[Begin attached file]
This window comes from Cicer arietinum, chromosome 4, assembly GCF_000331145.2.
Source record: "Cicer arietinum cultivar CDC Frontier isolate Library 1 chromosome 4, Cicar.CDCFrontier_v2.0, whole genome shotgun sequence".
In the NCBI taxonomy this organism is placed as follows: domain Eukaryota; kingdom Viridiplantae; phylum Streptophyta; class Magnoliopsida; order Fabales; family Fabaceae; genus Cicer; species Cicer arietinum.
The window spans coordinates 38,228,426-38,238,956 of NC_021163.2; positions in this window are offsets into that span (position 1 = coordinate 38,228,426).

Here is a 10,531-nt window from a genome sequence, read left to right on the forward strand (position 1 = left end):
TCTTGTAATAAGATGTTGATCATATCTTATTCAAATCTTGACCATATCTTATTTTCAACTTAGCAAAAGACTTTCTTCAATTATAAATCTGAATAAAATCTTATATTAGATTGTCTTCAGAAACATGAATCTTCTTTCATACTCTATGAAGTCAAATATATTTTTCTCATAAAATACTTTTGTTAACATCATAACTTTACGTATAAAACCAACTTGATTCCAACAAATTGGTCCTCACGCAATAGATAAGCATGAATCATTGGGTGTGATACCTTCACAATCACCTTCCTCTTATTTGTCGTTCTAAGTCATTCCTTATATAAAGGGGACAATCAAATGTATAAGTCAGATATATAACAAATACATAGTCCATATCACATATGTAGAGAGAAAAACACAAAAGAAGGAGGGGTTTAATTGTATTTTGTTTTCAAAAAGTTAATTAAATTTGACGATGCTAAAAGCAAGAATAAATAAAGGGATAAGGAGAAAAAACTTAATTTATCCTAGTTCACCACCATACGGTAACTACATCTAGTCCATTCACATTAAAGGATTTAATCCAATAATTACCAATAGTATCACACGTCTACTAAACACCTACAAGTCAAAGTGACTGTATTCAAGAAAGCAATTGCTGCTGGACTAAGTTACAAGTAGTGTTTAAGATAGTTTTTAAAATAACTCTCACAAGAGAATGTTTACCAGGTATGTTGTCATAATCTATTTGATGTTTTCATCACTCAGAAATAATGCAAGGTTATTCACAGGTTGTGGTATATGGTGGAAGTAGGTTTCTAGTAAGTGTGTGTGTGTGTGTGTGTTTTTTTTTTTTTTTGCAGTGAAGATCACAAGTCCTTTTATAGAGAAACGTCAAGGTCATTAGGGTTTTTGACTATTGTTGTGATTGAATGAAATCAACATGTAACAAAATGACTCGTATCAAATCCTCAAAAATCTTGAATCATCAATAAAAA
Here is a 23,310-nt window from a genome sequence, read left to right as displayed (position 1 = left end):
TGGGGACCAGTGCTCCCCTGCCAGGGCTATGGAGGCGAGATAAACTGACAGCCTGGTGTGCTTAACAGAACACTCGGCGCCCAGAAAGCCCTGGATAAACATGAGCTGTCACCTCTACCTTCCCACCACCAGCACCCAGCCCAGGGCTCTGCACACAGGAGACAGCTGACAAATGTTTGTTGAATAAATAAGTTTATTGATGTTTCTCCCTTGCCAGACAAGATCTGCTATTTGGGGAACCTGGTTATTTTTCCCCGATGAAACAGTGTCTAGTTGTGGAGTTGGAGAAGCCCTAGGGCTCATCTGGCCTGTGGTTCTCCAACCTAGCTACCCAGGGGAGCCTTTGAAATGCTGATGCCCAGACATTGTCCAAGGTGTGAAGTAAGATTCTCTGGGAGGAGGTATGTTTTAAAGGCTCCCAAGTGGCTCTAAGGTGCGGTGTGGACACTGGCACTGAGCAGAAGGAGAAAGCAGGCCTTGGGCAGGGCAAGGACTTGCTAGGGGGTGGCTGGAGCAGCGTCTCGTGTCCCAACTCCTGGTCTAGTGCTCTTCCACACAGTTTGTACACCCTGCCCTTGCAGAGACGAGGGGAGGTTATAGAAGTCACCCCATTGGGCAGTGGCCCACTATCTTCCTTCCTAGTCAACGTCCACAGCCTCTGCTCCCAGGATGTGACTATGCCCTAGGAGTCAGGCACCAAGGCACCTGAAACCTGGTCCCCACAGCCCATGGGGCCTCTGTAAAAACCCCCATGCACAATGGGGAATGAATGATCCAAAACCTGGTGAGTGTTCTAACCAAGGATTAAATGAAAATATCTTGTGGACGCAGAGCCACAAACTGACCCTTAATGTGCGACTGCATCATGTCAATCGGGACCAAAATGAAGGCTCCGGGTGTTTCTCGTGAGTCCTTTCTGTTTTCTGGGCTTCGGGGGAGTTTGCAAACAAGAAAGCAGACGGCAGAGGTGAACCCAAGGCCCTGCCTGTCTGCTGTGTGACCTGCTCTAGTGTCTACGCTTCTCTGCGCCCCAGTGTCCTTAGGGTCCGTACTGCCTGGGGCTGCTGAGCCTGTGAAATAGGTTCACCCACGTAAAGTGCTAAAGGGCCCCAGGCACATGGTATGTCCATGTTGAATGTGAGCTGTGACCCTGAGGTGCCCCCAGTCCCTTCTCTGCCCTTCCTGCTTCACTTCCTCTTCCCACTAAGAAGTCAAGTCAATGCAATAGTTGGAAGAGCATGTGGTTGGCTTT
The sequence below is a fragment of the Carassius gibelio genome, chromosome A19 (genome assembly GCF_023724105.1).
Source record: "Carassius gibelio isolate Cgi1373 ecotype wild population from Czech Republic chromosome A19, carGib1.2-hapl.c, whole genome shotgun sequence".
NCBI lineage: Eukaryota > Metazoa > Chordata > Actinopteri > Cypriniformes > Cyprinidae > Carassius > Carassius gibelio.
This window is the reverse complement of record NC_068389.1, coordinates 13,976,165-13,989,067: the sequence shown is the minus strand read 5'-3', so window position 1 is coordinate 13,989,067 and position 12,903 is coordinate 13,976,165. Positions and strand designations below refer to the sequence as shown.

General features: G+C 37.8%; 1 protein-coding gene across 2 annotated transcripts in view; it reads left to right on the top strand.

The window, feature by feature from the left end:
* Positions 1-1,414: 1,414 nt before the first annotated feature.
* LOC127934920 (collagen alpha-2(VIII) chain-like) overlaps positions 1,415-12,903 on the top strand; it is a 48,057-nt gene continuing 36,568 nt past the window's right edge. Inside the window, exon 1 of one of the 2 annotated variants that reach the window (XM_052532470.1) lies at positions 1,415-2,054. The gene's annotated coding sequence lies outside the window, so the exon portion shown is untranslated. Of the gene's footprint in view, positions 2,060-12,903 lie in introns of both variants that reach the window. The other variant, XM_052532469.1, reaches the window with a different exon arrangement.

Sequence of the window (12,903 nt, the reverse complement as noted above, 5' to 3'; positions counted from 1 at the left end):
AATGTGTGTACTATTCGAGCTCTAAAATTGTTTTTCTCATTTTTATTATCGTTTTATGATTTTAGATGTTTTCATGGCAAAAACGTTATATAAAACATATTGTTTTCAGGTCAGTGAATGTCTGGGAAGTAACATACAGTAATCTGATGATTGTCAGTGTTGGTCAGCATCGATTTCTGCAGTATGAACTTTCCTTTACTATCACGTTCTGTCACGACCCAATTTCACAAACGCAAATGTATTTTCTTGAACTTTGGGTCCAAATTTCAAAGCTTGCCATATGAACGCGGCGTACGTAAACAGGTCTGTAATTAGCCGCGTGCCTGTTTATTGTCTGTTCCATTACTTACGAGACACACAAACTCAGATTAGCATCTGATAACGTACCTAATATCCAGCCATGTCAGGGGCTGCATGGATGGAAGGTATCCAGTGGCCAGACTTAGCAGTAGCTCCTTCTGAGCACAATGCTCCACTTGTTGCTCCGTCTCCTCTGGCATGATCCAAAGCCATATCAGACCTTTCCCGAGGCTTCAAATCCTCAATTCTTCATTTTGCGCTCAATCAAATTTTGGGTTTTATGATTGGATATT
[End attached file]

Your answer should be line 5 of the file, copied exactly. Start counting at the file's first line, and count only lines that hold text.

Here is a 10,531-nt window from a genome sequence, read left to right on the forward strand (position 1 = left end):